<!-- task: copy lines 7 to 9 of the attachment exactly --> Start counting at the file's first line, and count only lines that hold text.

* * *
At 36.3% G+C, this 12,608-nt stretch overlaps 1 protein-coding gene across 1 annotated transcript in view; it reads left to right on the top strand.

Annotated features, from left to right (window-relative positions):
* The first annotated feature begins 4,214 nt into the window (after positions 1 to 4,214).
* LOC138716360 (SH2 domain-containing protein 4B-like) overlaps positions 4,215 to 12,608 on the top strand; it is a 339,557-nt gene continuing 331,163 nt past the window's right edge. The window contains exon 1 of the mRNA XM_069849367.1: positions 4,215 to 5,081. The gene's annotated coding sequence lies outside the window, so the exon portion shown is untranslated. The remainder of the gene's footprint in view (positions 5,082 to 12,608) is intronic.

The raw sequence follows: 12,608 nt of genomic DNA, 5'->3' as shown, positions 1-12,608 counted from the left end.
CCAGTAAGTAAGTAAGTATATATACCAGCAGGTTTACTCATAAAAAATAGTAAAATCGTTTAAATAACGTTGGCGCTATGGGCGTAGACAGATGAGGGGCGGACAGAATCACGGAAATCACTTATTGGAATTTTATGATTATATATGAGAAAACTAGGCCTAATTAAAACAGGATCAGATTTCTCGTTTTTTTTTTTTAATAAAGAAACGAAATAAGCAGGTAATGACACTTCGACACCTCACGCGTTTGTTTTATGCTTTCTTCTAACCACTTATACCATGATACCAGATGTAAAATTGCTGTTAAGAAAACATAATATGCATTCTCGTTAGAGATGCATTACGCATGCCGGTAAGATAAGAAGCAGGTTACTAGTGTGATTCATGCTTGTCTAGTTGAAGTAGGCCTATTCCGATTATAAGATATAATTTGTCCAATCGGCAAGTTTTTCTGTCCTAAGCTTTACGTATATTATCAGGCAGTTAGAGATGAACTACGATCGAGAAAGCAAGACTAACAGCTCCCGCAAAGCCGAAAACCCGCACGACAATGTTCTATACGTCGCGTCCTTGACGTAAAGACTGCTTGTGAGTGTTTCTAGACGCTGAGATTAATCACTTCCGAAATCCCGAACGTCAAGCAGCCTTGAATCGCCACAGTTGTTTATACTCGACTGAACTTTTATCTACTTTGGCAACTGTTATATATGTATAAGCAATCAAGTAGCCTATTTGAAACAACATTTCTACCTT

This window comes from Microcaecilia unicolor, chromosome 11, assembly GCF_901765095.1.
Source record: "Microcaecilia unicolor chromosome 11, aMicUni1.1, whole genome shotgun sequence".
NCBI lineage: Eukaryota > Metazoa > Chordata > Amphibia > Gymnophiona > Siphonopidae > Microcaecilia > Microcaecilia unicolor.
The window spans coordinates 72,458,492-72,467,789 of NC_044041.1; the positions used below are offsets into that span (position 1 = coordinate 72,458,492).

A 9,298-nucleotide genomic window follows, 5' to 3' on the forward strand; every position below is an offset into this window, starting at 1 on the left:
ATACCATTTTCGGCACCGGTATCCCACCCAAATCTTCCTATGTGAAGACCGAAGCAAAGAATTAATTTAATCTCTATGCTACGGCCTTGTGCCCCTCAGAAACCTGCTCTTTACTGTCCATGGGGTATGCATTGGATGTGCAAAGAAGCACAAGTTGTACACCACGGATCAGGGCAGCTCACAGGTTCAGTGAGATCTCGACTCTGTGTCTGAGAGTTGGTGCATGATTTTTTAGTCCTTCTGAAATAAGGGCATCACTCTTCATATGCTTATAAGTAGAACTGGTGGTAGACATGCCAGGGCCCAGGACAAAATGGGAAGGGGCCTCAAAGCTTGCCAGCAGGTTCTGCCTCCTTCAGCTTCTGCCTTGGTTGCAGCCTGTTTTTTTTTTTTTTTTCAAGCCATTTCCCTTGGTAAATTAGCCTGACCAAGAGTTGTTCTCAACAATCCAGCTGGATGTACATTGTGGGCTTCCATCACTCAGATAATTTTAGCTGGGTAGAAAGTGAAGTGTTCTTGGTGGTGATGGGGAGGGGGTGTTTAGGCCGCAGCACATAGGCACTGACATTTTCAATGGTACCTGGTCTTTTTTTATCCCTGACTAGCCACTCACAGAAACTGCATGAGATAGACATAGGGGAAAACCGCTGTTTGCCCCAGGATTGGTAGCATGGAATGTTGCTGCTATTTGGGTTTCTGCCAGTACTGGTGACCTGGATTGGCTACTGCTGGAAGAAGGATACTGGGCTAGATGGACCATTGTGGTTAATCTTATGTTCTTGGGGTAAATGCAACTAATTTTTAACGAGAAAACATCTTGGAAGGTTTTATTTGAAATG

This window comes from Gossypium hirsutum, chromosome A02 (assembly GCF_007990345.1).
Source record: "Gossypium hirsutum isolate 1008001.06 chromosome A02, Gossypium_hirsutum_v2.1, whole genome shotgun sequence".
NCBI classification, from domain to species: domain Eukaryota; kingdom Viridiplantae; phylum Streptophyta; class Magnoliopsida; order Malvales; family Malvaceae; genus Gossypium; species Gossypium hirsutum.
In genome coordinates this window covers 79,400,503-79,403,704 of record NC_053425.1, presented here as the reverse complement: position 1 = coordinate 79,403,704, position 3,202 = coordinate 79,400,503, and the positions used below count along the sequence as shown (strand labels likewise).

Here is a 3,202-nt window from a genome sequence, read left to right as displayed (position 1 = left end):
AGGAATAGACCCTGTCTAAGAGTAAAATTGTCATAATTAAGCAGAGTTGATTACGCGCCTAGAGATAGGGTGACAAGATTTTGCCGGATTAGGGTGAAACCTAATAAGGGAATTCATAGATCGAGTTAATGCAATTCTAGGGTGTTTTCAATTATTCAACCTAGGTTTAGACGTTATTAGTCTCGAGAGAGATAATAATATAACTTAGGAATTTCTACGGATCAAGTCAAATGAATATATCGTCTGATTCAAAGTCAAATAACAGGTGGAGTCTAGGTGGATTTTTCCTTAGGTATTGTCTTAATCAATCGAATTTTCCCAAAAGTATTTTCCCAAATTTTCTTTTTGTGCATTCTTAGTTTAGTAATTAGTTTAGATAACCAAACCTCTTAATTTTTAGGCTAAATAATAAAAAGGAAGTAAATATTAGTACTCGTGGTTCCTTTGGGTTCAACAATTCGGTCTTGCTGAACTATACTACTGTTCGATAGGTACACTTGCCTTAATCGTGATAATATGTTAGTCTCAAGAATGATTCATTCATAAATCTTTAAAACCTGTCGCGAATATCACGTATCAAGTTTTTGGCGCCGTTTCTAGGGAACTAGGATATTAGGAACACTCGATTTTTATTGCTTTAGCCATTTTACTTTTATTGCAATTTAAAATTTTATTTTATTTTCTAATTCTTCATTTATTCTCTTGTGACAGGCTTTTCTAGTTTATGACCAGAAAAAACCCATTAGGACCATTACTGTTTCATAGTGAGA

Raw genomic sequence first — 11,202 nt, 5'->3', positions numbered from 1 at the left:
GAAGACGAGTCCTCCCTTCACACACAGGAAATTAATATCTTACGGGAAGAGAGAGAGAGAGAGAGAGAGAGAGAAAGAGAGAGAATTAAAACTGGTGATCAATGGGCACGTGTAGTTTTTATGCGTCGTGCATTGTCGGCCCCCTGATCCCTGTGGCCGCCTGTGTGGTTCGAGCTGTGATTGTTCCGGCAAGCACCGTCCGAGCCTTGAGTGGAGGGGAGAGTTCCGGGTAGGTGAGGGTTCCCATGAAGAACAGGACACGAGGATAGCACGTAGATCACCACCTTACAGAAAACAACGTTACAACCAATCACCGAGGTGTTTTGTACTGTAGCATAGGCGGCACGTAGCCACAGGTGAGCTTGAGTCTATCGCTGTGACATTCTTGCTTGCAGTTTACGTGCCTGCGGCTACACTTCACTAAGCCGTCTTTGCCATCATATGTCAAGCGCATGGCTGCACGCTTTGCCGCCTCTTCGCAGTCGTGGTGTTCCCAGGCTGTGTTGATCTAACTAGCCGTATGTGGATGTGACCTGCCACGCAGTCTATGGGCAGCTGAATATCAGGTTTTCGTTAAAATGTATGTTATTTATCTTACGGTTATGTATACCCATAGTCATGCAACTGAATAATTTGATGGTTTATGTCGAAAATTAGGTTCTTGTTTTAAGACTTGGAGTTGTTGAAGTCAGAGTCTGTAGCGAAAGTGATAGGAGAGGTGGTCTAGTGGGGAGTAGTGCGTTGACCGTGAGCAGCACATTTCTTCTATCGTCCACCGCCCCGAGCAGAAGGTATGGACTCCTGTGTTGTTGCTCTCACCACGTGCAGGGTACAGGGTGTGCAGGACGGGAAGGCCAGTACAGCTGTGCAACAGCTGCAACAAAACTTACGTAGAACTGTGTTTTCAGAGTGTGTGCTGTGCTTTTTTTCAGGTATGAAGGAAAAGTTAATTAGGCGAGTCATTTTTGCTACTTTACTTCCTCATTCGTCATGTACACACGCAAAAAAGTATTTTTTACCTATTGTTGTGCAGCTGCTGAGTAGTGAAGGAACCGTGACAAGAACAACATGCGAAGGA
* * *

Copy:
This window comes from Microcaecilia unicolor, chromosome 11, assembly GCF_901765095.1.
Source record: "Microcaecilia unicolor chromosome 11, aMicUni1.1, whole genome shotgun sequence".
NCBI lineage: Eukaryota > Metazoa > Chordata > Amphibia > Gymnophiona > Siphonopidae > Microcaecilia > Microcaecilia unicolor.